- Managing the organisational and logistical aspects of interventions, and to support special events such as information and career evenings, guest appearances, or special learning experiences.
- Brokering and supporting negotiations between education and industry representatives and to coordinate activities in a region.
The Council believes, that this research provides a valuable contribution to the work being undertaken in this area and provides the basis for our deliberations as to how the Foundation can provide support in the area.
The Annual General Meeting also provided an opportunity to acknowledge the Foundation’s contribution over the last 25 years and to capture this in a short history of the Foundation which was compiled by Kim Bartlett.
At the beginning of the year I spoke to (almost) all of the current Principals of the Foundation’s member schools. It was a wonderful opportunity to connect with these amazing people to find out what they are doing in the STEM space and to also seek their thoughts on the direction that Invergowrie is taking and to gauge their thoughts on what role Invergowrie might play in supporting the work they are doing. I certainly appreciated the time that everyone gave me and their openness and willingness to provide constructive feedback as well as providing insights into what they are doing. It was a valuable exercise to undertake.
In April 2018 the Council met to deliberate how to build on the research work that has been undertaken.
A facilitated workshop produced a strategic intent which will be used as a framework as we look at the opportunities to invest in the STEM area.
As at the end of June the Council was considering a number of smaller initiatives that might be supported. These initiatives are innovative and of a high standard and the Council is very excited by what is being proposed.
From an operational perspective the Foundation did not make any new grants in 2017/2018 (but grants will be resumed in the coming year). Grants where funding commitments had been made in prior years continued. The total disbursements since the Foundation’s formation in 1992 to 30 June 2018 is now $8.755 million.
Our strategy to strengthen the investment base of the Foundation has continued and the Treasurer’s report provides a clear picture of the financial position of the Foundation.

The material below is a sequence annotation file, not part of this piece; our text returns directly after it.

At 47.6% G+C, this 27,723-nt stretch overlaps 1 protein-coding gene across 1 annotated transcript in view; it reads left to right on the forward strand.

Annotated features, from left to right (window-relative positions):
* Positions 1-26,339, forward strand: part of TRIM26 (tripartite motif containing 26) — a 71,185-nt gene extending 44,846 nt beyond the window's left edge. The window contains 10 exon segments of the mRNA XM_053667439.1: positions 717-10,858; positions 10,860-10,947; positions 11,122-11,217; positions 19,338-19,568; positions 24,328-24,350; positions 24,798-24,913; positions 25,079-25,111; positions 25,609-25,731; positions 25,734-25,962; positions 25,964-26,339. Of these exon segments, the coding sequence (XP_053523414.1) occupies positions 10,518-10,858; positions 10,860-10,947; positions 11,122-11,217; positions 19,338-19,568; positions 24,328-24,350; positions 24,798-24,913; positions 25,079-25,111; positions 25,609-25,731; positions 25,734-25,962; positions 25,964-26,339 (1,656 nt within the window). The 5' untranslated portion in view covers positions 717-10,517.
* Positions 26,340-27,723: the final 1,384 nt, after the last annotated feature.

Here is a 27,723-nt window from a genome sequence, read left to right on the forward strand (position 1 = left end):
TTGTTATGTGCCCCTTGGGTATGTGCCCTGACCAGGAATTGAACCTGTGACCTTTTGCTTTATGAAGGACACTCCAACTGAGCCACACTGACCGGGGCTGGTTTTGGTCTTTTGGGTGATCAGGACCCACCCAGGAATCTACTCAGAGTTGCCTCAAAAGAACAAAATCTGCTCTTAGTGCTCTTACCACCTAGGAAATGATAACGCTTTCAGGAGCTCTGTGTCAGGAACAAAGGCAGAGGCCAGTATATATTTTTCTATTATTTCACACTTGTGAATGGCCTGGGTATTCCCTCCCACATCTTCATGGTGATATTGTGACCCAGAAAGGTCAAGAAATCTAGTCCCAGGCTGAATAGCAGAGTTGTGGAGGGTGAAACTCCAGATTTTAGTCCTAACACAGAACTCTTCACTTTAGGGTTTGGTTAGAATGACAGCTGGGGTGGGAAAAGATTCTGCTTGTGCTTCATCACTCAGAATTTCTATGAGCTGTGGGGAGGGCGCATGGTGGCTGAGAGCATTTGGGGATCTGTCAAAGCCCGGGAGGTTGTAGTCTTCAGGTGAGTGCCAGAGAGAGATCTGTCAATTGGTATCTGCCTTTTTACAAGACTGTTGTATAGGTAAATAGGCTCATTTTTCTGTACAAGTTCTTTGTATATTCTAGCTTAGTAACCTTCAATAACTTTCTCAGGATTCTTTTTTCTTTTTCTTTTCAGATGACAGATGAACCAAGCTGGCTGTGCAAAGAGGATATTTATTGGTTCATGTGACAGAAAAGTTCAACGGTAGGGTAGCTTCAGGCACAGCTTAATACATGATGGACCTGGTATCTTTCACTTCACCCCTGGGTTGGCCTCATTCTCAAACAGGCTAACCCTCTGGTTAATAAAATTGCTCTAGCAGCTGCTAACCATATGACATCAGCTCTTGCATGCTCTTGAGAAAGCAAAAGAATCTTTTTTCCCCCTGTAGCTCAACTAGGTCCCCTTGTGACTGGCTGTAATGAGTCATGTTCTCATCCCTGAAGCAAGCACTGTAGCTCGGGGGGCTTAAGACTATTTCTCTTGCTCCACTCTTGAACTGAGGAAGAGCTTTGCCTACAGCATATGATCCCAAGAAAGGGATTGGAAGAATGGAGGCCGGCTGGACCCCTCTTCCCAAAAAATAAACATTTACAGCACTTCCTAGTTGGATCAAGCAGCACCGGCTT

In concluding this report, I would like to acknowledge the contribution of the people who continue to work tirelessly for the Foundation:
The members of the Finance Committee continue to provide a high standard of stewardship of the Foundation’s investment portfolio in conjunction with our investment advisor Mrs Sandi Tuddenham of Bell Potter Securities. The Finance Committee is chaired by Anne Sarros and the members are Heather Schnagl (Treasurer), Judith Potter, John Symons and Neil Tonkin and their commitment and passion is greatly appreciated.
I would like to acknowledge the work of Kim Bartlett, the CEO of the Invergowrie Foundation. Kim has continued to provide the Council with a high standard of support and we are very grateful to her for everything she has done to keep things in order during our transition.
Finally, I would like to acknowledge the work of all of the members of the Council. As I have acknowledged before it is a privilege to be able to work with people who are passionate and committed to the values of The Invergowrie Foundation. Thank you to Susan Stevens (Deputy Chair), Heather Schnagl (Treasurer), Meg Hansen, Judith Potter, Lisa Ronald, Anne Sarros and Susan Just, your work is greatly appreciated.
The Invergowrie Foundation continues to evolve and adapt so that the Foundation provides a valuable contribution that continues to benefit the education of girls and women in Victoria.